Last week the personalized start page Pageflakesannounced its latest version, nicknamed Blizzard. It introduces social networking functionality, themes, a slick Ajax UI, and more. What struck me about the new look was how much it reminded me of Facebook, or at least how much it wants to be like Facebook. The same can be said of Netvibes, Pageflakes’ main competitor. I wondered: does this mean that Pageflakes and Netvibes are moving away from the ‘start page’ market (which has intense competition from MyYahoo, Microsoft’s Live.com and iGoogle) and more into the social networking / widgets domain currently dominated by MySpace and Facebook? Josh Catone wrote about this trend at the end of May, in a post entitled Who Can Compete with Facebook?. He wrote:
“Both Netvibes and Pageflakes already act as platforms, with sophisticated developers APIs for creating widgets and programs to interact with their users. Both companies allow users to customize their pages, and inject personality into them. Both companies also already encourage users to share their creations (Universes and Pagecasts). Perhaps, the next step beyond sharing should be interaction.”
This is precisely what Pageflakes has done in its latest version – created social networking interaction. I’ll get back to the bigger question later in this post (which is: can Pageflakes and Netvibes compete with Facebook?), but first let’s check out the new features in Pageflakes.
There’s no doubt that Pageflakes Blizzard has greatly improved its UI. The big shiny gold menu button on the top-right makes it very easy to add new widgets (a.k.a. flakes) and content to your page. I did notice a few navigation issues – for example adding an RSS feed to your page wasn’t as intuitive as before (you need to click ‘Browse Flakes’ in the menu, then there is a small ‘Add RSS feed’ option at the bottom; but if you click ‘Browse All Flakes’ you get taken to a new page which doesn’t have the ‘Add RSS feed’ option?). But these are minor issues, compared to the attractive UI and themes that users get to play with.
To test the new features, I created a new Pagecast called Richard MacManus’ Page. This is basically a Pageflakes page featuring some of my favorite feeds and widgets, which I have shared with the world. Another nice feature is that you don’t have to start from scratch, but can copy another person’s Pagecast. I used Mike Arrington’s Pagecast as a template, to create this:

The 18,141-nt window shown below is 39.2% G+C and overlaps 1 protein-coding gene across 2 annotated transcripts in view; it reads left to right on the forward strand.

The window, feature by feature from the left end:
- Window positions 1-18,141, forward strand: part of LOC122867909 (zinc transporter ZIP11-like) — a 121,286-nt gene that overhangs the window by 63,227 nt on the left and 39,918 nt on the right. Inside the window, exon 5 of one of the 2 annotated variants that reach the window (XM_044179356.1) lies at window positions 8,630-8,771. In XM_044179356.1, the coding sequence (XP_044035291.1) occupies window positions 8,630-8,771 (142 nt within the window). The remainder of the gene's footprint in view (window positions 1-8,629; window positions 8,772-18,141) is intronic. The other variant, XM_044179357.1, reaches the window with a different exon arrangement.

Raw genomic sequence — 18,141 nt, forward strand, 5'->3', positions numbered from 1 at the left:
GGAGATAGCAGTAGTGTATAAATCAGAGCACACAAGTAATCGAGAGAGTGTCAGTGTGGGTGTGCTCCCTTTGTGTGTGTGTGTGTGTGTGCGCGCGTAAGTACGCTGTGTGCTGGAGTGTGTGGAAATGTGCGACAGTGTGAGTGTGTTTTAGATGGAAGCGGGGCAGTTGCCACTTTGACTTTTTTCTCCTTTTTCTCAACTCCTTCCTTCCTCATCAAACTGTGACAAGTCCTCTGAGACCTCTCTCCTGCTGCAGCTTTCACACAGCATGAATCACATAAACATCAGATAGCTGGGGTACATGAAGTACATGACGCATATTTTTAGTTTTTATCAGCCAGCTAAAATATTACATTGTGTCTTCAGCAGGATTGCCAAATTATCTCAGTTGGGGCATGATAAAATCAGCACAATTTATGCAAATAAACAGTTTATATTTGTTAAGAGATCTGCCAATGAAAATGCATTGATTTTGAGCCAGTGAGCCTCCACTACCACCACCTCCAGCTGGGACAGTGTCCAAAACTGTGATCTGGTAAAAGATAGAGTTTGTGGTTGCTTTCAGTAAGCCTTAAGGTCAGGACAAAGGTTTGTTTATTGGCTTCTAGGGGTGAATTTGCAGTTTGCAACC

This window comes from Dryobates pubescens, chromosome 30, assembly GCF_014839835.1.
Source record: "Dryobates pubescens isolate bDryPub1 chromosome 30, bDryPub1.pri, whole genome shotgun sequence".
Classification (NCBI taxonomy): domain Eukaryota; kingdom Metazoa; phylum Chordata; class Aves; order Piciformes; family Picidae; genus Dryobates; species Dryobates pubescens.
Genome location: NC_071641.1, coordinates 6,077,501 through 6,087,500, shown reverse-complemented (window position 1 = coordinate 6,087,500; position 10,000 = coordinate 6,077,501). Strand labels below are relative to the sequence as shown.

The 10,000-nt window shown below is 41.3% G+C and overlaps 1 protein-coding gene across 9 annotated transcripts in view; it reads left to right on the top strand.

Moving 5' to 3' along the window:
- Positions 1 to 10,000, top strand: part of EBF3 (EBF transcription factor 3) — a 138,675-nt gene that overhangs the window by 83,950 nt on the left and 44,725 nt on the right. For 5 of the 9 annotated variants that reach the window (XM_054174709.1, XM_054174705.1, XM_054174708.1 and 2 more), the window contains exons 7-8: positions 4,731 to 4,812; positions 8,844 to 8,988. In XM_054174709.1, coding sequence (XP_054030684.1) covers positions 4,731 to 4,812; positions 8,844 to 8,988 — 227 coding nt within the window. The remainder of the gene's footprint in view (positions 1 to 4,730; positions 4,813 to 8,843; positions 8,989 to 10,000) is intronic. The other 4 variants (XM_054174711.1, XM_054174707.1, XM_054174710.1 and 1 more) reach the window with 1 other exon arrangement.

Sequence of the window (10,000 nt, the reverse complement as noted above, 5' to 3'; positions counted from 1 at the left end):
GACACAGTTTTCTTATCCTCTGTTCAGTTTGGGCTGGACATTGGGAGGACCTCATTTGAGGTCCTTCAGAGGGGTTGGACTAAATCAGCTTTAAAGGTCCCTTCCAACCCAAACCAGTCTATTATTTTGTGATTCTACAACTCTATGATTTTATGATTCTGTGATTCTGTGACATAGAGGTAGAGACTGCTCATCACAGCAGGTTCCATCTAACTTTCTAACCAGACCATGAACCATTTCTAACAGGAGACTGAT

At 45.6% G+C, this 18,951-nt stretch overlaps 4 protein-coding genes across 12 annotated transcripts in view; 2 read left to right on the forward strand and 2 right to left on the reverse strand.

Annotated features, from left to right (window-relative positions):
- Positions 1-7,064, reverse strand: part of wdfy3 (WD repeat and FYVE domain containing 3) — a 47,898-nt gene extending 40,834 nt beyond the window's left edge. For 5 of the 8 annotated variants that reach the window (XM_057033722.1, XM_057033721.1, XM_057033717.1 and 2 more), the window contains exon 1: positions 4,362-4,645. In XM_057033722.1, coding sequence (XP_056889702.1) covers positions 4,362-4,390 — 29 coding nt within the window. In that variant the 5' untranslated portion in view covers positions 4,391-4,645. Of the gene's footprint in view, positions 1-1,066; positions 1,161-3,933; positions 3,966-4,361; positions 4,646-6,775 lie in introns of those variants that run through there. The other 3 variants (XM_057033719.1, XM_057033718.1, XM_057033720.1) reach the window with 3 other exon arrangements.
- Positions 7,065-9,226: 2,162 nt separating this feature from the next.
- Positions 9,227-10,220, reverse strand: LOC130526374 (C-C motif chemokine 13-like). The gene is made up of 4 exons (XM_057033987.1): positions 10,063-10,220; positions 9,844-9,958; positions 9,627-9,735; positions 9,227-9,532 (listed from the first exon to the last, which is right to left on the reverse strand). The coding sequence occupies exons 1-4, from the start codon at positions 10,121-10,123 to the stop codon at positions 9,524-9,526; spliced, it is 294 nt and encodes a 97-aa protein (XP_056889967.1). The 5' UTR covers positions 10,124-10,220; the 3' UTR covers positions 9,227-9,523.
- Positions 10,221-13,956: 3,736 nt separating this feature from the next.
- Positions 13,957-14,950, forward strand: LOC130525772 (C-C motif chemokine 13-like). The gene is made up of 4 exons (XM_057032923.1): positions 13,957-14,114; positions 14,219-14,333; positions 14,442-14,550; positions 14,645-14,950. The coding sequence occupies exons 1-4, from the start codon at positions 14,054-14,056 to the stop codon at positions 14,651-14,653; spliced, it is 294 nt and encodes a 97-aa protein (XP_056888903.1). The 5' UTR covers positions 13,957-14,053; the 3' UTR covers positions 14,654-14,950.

Read/WriteWeb also has a Netvibes Universe, which was custom made for us recently. But to be honest, the Pageflakes one looks more slick.
Competing with Facebook
In both Pageflakes and Netvibes, there are some good widgets to choose from – although it has to be said that Facebook has a much larger selection than both start pages. That’s because Facebook has enjoyed a huge amount of third party developer interest in its platform, allowing the 30 million + Facebook users to choose virtually any widget they want. It isn’t quite as easy in Pageflakes or Netvibes. For example I wanted to add a last.fm widget to my Pagecast, but there wasn’t one. Same for Netvibes. Whereas on Facebook, there are at least 7 last.fm widgets to choose from.
And therein lies the problem for both Pageflakes and Netvibes. To compete with Facebook as a social network, they need to attract third party developers – and quickly.
The other main feature, other than widgets, which makes a Facebook-like social network is profiles. Here is my profile. My main suggestion to Pageflakes here is to make ‘people discovery’ easier and related to things like interests and hobbies. Right now it seems you can only add new people by manually clicking through to their profile (via search or clicking on their profile link on their Pagecast etc). Although having said that, when I clicked through to Dan Cohen’s (Pageflakes CEO) page, I saw a ‘People with similar interests’ pane – which wasn’t on my page. So perhaps it takes a little bit of browsing around to get that onto your own profile.
Pageflakes has taken the next step from being just a start page, by adding social networking functionality. Netvibes hasn’t yet gone that far, but I suspect it’s coming soon.
However there’s still a lot of work to be done by both start pages to catch up to Facebook or even MySpace – and that’s purely down to number of third party widgets and of course number of users on the network. So while I agree with Josh that start pages will challenge the existing social networks – it’s almost evolutionary for them to become social networks – it will need a big influx of developers and users before they’re truly competitive in that space.
Disclosure: Pageflakes is a R/WW sponsor